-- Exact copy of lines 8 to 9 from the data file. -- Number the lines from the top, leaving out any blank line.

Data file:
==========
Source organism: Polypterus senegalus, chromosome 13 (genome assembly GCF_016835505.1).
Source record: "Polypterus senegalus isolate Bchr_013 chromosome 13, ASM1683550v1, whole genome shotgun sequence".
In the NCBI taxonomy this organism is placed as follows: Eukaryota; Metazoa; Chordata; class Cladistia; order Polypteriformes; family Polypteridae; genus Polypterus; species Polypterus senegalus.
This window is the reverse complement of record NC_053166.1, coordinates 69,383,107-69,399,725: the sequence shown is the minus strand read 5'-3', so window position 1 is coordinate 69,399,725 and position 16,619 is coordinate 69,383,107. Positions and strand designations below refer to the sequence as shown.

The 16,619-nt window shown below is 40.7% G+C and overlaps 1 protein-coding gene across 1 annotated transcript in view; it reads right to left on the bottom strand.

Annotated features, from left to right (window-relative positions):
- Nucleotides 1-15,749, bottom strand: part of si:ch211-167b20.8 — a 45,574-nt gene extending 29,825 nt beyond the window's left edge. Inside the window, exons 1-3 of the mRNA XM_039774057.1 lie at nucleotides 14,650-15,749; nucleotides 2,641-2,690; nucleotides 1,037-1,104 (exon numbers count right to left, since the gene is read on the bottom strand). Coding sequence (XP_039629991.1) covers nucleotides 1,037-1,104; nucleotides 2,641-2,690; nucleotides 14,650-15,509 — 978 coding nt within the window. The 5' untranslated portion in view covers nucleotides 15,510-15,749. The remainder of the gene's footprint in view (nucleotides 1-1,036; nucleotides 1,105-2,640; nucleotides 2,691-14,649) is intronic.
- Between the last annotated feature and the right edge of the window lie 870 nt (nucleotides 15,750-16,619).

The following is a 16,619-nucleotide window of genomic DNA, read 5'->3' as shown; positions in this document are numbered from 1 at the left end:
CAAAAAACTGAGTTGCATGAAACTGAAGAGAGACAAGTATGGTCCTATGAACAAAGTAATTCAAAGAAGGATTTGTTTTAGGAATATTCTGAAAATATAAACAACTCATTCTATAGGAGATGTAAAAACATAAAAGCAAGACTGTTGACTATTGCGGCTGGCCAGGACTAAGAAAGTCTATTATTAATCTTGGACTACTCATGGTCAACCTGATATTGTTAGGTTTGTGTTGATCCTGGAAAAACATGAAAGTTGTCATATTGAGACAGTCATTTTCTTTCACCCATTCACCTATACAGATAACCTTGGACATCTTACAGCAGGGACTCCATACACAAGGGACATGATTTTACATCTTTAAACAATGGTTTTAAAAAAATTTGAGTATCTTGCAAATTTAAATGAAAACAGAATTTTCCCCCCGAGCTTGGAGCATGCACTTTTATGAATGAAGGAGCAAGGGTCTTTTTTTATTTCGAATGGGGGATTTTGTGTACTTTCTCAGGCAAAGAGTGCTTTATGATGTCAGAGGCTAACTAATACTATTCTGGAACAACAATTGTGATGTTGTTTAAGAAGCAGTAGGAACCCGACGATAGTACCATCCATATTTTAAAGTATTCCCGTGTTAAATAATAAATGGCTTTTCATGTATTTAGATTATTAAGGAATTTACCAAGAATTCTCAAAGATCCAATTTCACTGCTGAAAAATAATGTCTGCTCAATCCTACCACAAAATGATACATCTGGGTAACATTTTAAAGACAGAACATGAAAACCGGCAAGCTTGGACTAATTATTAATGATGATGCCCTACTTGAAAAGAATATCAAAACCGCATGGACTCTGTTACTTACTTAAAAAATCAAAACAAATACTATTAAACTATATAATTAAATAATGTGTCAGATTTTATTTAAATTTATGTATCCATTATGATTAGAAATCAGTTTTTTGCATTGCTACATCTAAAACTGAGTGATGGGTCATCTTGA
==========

- Between the last annotated feature and the right edge of the window lie 870 nt (nucleotides 15,750-16,619).

The following is a 16,619-nucleotide window of genomic DNA, read 5'->3' as shown; positions in this document are numbered from 1 at the left end: